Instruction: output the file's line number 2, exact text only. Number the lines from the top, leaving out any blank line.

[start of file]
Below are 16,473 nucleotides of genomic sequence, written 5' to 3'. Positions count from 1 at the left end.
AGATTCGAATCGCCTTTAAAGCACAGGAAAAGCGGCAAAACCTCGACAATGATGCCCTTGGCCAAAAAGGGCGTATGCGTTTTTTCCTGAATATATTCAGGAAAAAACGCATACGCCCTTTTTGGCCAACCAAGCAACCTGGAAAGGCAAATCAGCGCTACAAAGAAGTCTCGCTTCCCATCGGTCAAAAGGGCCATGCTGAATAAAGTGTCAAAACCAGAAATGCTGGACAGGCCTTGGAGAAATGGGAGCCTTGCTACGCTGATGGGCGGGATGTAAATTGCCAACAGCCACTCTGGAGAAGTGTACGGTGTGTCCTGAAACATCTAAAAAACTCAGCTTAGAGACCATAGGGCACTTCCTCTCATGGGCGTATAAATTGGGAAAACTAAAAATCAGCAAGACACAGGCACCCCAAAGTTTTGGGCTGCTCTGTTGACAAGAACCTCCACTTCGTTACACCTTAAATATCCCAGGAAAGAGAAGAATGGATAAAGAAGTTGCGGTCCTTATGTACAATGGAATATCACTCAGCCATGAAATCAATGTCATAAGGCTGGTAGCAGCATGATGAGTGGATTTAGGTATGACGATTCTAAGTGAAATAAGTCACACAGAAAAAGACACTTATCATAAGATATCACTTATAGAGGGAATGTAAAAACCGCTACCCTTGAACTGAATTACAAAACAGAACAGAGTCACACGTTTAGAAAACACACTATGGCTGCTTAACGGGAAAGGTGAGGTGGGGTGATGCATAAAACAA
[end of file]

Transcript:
AGATTCGAATCGCCTTTAAAGCACAGGAAAAGCGGCAAAACCTCGACAATGATGCCCTTGGCCAAAAAGGGCGTATGCGTTTTTTCCTGAATATATTCAGGAAAAAACGCATACGCCCTTTTTGGCCAACCAAGCAACCTGGAAAGGCAAATCAGCGCTACAAAGAAGTCTCGCTTCCCATCGGTCAAAAGGGCCATGCTGAATAAAGTGTCAAAACCAGAAATGCTGGACAGGCCTTGGAGAAATGGGAGCCTTGCTACGCTGATGGGCGGGATGTAAATTGCCAACAGCCACTCTGGAGAAGTGTACGGTGTGTCCTGAAACATCTAAAAAACTCAGCTTAGAGACCATAGGGCACTTCCTCTCATGGGCGTATAAATTGGGAAAACTAAAAATCAGCAAGACACAGGCACCCCAAAGTTTTGGGCTGCTCTGTTGACAAGAACCTCCACTTCGTTACACCTTAAATATCCCAGGAAAGAGAAGAATGGATAAAGAAGTTGCGGTCCTTATGTACAATGGAATATCACTCAGCCATGAAATCAATGTCATAAGGCTGGTAGCAGCATGATGAGTGGATTTAGGTATGACGATTCTAAGTGAAATAAGTCACACAGAAAAAGACACTTATCATAAGATATCACTTATAGAGGGAATGTAAAAACCGCTACCCTTGAACTGAATTACAAAACAGAACAGAGTCACACGTTTAGAAAACACACTATGGCTGCTTAACGGGAAAGGTGAGGTGGGGTGATGCATAAAACAA